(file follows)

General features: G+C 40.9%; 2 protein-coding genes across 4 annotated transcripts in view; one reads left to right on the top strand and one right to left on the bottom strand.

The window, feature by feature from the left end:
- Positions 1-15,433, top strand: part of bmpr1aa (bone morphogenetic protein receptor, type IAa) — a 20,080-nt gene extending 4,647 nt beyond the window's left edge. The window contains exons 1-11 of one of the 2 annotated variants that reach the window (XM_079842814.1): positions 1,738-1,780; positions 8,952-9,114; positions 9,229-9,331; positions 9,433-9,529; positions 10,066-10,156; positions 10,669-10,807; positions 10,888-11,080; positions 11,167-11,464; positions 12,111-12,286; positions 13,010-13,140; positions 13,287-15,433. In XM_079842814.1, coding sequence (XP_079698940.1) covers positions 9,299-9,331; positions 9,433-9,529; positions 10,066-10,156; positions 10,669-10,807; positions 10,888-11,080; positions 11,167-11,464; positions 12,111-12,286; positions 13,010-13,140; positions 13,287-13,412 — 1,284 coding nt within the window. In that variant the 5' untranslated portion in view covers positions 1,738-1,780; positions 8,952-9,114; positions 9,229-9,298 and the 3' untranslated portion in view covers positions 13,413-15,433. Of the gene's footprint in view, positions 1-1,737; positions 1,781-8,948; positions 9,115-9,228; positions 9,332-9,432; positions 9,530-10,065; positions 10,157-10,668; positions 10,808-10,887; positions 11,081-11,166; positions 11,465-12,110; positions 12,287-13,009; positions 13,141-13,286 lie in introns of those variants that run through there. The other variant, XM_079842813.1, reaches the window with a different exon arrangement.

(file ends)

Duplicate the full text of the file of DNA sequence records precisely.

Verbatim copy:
General features: G+C 40.9%; 2 protein-coding genes across 4 annotated transcripts in view; one reads left to right on the top strand and one right to left on the bottom strand.

The window, feature by feature from the left end:
- Positions 1-15,433, top strand: part of bmpr1aa (bone morphogenetic protein receptor, type IAa) — a 20,080-nt gene extending 4,647 nt beyond the window's left edge. The window contains exons 1-11 of one of the 2 annotated variants that reach the window (XM_079842814.1): positions 1,738-1,780; positions 8,952-9,114; positions 9,229-9,331; positions 9,433-9,529; positions 10,066-10,156; positions 10,669-10,807; positions 10,888-11,080; positions 11,167-11,464; positions 12,111-12,286; positions 13,010-13,140; positions 13,287-15,433. In XM_079842814.1, coding sequence (XP_079698940.1) covers positions 9,299-9,331; positions 9,433-9,529; positions 10,066-10,156; positions 10,669-10,807; positions 10,888-11,080; positions 11,167-11,464; positions 12,111-12,286; positions 13,010-13,140; positions 13,287-13,412 — 1,284 coding nt within the window. In that variant the 5' untranslated portion in view covers positions 1,738-1,780; positions 8,952-9,114; positions 9,229-9,298 and the 3' untranslated portion in view covers positions 13,413-15,433. Of the gene's footprint in view, positions 1-1,737; positions 1,781-8,948; positions 9,115-9,228; positions 9,332-9,432; positions 9,530-10,065; positions 10,157-10,668; positions 10,808-10,887; positions 11,081-11,166; positions 11,465-12,110; positions 12,287-13,009; positions 13,141-13,286 lie in introns of those variants that run through there. The other variant, XM_079842813.1, reaches the window with a different exon arrangement.